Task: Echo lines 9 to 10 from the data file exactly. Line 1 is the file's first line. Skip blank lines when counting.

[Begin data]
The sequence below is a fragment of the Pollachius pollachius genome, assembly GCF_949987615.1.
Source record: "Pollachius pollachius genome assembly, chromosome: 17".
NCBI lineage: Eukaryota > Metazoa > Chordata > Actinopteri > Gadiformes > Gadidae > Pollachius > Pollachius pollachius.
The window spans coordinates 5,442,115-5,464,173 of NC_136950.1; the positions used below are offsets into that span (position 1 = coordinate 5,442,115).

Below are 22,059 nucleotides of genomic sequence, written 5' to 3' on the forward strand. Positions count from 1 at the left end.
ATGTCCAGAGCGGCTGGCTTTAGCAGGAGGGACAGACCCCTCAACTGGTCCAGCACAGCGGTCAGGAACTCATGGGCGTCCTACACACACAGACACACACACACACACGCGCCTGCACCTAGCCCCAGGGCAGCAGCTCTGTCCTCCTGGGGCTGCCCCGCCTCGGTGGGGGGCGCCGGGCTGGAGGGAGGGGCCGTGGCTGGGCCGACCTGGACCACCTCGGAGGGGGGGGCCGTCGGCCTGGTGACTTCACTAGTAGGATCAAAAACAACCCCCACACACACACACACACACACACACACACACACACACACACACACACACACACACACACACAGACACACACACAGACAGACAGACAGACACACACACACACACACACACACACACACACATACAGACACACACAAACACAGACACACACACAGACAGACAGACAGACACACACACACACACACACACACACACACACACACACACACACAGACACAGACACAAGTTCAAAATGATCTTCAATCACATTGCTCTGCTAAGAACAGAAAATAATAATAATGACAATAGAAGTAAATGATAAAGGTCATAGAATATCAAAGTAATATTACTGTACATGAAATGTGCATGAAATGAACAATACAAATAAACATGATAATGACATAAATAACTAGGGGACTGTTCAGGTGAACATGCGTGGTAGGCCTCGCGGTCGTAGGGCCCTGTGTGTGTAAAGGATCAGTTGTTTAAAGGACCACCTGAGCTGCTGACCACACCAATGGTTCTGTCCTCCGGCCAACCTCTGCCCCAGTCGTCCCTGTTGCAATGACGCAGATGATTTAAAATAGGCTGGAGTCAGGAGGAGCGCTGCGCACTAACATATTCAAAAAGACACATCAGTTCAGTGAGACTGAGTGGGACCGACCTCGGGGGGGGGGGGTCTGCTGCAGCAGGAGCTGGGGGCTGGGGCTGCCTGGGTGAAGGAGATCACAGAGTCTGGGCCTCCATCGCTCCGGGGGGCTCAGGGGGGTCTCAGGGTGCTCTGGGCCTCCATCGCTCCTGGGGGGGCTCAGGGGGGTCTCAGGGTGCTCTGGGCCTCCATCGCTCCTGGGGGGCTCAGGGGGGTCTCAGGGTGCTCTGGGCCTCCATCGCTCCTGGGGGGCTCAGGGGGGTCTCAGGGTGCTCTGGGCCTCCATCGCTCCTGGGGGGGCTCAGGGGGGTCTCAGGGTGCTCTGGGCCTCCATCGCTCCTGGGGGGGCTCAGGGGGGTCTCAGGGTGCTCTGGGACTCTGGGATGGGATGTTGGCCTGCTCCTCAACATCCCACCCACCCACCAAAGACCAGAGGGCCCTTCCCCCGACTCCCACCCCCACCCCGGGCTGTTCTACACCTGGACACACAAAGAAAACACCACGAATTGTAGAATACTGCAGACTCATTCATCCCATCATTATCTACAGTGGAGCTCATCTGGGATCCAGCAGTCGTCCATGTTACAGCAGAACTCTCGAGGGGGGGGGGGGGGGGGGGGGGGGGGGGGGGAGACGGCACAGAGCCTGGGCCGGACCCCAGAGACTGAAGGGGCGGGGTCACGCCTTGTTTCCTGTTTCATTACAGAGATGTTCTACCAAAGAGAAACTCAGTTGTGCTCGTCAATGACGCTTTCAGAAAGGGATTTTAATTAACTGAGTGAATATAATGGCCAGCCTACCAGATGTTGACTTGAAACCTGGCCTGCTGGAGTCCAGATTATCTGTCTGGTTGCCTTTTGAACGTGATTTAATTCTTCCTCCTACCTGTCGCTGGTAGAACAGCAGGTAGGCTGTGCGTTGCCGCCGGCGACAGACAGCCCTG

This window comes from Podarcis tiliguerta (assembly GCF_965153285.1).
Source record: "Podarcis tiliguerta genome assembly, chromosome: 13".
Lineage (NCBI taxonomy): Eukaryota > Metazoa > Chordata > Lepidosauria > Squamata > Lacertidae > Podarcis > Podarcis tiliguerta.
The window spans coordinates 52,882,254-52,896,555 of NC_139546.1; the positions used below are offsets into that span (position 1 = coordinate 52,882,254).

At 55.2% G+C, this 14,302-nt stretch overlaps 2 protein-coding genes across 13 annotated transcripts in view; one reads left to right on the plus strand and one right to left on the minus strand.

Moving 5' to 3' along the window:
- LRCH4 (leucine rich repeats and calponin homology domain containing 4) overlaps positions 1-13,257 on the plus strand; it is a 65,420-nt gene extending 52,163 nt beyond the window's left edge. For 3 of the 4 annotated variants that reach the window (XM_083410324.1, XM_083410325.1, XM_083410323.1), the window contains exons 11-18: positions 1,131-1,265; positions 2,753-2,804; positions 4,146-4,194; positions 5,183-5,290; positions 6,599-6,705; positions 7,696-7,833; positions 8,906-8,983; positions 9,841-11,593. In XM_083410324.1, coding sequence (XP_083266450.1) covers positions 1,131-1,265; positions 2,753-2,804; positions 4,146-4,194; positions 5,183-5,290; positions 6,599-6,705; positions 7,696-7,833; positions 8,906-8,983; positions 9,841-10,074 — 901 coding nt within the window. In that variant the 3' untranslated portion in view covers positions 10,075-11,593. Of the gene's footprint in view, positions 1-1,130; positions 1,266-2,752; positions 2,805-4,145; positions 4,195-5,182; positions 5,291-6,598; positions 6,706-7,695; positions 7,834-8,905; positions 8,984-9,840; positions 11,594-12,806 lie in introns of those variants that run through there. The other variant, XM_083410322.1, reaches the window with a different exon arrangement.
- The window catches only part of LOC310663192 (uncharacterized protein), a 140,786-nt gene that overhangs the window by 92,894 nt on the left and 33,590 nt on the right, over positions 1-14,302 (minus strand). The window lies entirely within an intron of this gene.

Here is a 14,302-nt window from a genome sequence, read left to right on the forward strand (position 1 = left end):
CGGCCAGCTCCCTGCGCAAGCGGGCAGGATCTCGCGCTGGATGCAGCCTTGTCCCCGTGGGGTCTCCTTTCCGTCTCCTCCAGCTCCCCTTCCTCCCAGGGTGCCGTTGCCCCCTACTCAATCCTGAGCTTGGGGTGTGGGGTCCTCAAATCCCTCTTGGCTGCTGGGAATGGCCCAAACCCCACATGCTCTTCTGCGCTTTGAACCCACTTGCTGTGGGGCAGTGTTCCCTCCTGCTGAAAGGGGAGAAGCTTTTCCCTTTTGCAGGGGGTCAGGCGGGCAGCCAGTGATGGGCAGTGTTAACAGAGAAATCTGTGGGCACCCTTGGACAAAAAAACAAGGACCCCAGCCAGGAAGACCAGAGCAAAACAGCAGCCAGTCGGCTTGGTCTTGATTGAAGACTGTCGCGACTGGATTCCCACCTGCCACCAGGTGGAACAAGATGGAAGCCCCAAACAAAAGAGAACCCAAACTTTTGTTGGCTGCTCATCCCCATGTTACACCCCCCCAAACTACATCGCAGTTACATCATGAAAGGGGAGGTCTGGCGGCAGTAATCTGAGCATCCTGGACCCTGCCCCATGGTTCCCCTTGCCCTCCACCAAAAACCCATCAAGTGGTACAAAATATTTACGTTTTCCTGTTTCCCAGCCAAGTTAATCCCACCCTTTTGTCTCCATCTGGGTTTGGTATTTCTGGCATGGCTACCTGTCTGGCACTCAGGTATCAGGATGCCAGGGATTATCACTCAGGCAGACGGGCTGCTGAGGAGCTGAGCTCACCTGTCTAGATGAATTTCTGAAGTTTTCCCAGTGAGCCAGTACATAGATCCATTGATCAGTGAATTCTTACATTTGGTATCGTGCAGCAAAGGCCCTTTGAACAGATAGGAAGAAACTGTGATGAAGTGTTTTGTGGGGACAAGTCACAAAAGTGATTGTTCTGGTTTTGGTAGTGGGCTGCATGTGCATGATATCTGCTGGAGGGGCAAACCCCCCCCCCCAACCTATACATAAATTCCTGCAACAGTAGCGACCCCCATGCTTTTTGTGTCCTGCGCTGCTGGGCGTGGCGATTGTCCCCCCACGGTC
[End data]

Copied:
Lineage (NCBI taxonomy): Eukaryota > Metazoa > Chordata > Lepidosauria > Squamata > Lacertidae > Podarcis > Podarcis tiliguerta.
The window spans coordinates 52,882,254-52,896,555 of NC_139546.1; the positions used below are offsets into that span (position 1 = coordinate 52,882,254).